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Three caribou relocated north early this year doing well

FILE - In this undated file photo provided by Montana Fish, Wildlife and Parks, two caribou in northwest Montana knock their antlers together. On Wednesday, Oct. 2, 2019, U.S. federal officials finalized protections for caribou habitat in the lower 48 states. (Montana Fish Wildlife and Parks via AP, File) ORG XMIT: WATW201 (AP)
FILE - In this undated file photo provided by Montana Fish, Wildlife and Parks, two caribou in northwest Montana knock their antlers together. On Wednesday, Oct. 2, 2019, U.S. federal officials finalized protections for caribou habitat in the lower 48 states. (Montana Fish Wildlife and Parks via AP, File) ORG XMIT: WATW201 (AP)

The three caribou that were taken from the Selkirk and Purcell mountains in January have integrated with a herd near Revelstoke, B.C., according to Bart George, a biologist for the Kalispel Tribe.

The three cows are collared and being monitored. Integrating caribou from one herd into another is no sure thing. In this case, a cow from the Revelstoke herd joined the other three in an enclosed pen, likely easing the integration.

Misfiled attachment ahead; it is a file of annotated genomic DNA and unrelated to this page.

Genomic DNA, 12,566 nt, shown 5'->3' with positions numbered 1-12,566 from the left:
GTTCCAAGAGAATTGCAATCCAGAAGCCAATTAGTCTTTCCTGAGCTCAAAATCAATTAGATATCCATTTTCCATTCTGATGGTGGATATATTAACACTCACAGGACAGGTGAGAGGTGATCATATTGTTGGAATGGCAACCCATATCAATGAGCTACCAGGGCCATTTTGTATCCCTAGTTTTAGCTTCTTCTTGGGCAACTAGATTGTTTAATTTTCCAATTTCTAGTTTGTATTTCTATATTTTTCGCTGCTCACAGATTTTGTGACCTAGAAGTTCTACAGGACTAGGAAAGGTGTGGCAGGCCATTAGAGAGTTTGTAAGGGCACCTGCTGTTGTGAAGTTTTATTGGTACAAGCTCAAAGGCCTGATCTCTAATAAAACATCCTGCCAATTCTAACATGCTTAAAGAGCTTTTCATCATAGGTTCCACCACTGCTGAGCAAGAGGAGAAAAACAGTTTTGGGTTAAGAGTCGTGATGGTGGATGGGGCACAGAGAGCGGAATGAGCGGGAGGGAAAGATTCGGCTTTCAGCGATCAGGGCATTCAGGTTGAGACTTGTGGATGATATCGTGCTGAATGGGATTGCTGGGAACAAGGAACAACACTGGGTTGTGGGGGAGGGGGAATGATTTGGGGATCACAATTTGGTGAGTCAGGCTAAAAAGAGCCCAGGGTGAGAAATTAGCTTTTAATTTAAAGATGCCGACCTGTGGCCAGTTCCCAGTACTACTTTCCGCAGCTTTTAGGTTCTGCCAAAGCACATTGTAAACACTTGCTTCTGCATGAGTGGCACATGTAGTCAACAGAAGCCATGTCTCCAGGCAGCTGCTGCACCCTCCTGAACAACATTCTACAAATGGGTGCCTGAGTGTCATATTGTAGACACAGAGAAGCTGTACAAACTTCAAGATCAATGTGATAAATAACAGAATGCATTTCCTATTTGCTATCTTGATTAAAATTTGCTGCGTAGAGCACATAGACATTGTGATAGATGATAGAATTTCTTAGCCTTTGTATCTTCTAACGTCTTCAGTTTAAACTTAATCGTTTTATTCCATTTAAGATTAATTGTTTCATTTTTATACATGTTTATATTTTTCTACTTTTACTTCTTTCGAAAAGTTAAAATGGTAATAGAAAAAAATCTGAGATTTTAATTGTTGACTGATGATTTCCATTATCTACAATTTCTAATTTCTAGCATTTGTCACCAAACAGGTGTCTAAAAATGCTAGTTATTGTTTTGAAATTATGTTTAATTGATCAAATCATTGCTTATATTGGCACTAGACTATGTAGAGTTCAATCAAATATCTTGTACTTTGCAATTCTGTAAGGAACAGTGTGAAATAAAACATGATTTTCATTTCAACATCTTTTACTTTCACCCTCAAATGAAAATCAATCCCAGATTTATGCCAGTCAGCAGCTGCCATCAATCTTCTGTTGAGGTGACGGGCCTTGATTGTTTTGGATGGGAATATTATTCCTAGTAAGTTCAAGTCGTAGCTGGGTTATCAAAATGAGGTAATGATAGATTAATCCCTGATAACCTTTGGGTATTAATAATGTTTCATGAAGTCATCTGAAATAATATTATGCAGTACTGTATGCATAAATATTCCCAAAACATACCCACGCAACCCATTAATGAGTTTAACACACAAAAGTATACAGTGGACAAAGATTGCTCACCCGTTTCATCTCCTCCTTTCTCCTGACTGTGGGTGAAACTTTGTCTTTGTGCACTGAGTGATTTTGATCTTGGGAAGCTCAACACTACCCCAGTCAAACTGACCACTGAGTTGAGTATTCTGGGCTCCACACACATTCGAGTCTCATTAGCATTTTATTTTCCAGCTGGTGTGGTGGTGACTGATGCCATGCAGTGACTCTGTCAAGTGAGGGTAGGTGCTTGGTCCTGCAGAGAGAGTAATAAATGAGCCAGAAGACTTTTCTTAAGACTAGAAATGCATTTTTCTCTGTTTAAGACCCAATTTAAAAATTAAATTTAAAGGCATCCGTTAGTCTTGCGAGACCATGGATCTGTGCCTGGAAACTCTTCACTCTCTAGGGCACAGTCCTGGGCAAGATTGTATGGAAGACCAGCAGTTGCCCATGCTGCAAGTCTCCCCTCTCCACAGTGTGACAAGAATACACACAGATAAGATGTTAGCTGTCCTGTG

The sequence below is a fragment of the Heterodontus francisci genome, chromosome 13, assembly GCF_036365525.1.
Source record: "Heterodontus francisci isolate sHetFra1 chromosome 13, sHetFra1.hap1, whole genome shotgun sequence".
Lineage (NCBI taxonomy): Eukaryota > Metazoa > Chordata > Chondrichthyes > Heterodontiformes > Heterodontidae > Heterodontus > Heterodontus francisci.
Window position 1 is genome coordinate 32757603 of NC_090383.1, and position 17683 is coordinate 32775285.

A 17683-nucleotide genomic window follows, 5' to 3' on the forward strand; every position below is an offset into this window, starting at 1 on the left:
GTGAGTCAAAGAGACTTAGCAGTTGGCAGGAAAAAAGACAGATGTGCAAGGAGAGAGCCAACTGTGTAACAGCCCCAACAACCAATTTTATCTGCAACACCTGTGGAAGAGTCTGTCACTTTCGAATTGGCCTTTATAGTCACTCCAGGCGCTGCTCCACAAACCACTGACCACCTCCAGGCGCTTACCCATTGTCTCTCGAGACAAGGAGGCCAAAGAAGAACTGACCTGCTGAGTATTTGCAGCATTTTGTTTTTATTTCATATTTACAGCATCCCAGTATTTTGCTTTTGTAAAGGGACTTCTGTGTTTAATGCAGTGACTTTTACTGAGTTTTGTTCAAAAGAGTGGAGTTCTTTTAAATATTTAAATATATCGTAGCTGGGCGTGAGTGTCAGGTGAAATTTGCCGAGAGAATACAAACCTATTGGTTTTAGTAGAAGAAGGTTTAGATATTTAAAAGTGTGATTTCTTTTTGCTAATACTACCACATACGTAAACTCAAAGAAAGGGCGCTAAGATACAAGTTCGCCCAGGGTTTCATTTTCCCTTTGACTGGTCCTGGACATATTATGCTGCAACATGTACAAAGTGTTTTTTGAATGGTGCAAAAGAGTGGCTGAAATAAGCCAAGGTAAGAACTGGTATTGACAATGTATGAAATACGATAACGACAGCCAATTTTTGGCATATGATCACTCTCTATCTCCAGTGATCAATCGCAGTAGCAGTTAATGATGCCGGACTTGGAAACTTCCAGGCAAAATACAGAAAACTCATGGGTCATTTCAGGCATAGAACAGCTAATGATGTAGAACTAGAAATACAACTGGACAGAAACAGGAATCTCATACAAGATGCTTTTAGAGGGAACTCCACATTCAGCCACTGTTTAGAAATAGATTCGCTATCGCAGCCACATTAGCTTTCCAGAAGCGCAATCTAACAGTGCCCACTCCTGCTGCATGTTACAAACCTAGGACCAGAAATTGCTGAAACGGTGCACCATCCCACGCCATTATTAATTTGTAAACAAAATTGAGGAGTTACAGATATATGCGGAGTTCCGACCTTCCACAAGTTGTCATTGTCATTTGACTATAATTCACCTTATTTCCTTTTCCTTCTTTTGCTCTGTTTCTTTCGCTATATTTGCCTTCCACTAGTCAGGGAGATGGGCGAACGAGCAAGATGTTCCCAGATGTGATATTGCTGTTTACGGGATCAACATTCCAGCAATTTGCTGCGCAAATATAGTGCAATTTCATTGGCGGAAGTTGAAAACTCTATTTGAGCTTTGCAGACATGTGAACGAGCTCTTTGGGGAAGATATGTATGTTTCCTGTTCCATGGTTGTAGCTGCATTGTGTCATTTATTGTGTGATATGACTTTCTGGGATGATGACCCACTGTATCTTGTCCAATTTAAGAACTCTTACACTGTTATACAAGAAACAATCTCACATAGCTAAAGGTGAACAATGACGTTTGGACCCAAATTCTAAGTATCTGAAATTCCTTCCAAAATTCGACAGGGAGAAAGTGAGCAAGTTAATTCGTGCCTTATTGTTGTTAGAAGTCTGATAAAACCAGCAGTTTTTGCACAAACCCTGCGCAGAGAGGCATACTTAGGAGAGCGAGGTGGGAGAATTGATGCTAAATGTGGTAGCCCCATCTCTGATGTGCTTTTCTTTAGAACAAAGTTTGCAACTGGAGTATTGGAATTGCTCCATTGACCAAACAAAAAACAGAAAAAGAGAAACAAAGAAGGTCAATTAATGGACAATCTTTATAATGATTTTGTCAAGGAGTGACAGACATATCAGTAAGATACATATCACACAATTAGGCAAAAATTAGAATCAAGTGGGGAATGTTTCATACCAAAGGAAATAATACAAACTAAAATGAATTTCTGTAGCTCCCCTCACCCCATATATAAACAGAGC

In January, Canadian officials moved the sole surviving member of the South Selkirk herd, alongside two caribou from the South Purcell herd, farther north to a 20-acre maternal pen near Revelstoke, B.C.

That capture marked the end of the only herd that still occasionally crossed back and forth between Canada and the Lower 48 states.

Next week, the Kalispel Tribe’s 19-acre maternal pen will be dissembled and moved to Nakusp, B.C. In 2017, the tribe raised $225,000 toward the pen effort, but the Southern Selkirk caribou herd declined before it could be used.

Pregnant cows near Nakusp will be captured and placed in the pen, allowing them to calve in the security of the enclosure.

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